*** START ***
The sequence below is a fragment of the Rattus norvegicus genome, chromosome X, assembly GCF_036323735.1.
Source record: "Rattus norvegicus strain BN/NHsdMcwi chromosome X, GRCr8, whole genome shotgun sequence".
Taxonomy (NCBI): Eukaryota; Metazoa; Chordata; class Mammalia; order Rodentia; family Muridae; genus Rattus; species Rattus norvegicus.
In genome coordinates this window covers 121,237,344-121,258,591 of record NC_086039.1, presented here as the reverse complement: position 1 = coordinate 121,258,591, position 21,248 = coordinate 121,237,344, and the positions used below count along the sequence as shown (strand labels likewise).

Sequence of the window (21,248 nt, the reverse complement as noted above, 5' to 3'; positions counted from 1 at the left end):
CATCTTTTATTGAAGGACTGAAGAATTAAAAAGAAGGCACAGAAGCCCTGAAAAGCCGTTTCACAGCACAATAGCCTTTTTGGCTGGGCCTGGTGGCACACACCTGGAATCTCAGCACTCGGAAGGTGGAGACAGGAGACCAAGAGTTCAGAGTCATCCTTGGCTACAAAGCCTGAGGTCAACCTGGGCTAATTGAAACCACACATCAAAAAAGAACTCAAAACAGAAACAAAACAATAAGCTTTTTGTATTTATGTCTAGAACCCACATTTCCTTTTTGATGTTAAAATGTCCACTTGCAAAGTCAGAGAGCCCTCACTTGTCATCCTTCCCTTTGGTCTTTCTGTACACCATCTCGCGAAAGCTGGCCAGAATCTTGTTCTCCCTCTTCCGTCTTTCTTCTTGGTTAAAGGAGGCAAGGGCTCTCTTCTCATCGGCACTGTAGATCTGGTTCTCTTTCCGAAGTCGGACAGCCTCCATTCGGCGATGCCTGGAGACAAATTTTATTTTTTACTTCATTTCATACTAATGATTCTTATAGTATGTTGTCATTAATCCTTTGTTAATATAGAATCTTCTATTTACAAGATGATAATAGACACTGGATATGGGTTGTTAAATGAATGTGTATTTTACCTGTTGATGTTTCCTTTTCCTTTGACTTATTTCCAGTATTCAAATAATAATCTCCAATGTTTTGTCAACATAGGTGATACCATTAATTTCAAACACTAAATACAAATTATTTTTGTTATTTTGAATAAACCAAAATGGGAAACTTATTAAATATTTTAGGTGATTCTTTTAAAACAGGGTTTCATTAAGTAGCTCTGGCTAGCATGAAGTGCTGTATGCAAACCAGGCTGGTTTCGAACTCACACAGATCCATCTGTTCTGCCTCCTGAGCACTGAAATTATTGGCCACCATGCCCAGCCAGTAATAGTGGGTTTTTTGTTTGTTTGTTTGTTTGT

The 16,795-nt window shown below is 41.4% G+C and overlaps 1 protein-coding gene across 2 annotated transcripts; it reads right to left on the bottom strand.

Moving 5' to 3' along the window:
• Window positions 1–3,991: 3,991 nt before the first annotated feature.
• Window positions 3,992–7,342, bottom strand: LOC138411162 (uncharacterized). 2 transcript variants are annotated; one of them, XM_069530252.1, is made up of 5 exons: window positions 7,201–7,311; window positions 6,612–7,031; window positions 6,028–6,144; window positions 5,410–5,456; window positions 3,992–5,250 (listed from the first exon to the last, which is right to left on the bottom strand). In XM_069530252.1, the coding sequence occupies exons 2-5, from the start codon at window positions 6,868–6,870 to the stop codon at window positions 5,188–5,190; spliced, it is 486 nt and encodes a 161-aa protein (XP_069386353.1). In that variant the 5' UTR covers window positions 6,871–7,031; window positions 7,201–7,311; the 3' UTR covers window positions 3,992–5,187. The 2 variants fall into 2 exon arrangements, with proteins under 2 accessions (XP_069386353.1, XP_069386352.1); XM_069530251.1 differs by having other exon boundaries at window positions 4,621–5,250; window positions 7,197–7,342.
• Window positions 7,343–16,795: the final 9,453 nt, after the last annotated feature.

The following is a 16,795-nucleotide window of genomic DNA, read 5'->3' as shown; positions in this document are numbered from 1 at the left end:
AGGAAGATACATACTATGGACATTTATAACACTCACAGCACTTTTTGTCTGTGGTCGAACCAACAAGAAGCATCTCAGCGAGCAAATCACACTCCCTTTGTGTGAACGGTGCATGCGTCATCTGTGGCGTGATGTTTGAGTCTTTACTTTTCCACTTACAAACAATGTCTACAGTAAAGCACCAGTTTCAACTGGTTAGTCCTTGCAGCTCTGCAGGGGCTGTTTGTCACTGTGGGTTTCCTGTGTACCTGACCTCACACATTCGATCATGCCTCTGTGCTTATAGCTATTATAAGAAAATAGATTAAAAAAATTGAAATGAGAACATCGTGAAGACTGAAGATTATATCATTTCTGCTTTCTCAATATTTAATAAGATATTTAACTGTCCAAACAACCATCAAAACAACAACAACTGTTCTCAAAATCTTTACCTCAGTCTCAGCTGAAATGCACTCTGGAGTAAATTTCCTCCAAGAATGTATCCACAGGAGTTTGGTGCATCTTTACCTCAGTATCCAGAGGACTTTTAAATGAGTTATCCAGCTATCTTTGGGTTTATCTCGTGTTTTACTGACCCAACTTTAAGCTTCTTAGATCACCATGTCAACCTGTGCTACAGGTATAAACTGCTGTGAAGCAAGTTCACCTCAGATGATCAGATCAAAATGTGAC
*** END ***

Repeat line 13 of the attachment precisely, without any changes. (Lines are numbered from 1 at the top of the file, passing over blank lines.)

AGGAAGATACATACTATGGACATTTATAACACTCACAGCACTTTTTGTCTGTGGTCGAACCAACAAGAAGCATCTCAGCGAGCAAATCACACTCCCTTTGTGTGAACGGTGCATGCGTCATCTGTGGCGTGATGTTTGAGTCTTTACTTTTCCACTTACAAACAATGTCTACAGTAAAGCACCAGTTTCAACTGGTTAGTCCTTGCAGCTCTGCAGGGGCTGTTTGTCACTGTGGGTTTCCTGTGTACCTGACCTCACACATTCGATCATGCCTCTGTGCTTATAGCTATTATAAGAAAATAGATTAAAAAAATTGAAATGAGAACATCGTGAAGACTGAAGATTATATCATTTCTGCTTTCTCAATATTTAATAAGATATTTAACTGTCCAAACAACCATCAAAACAACAACAACTGTTCTCAAAATCTTTACCTCAGTCTCAGCTGAAATGCACTCTGGAGTAAATTTCCTCCAAGAATGTATCCACAGGAGTTTGGTGCATCTTTACCTCAGTATCCAGAGGACTTTTAAATGAGTTATCCAGCTATCTTTGGGTTTATCTCGTGTTTTACTGACCCAACTTTAAGCTTCTTAGATCACCATGTCAACCTGTGCTACAGGTATAAACTGCTGTGAAGCAAGTTCACCTCAGATGATCAGATCAAAATGTGAC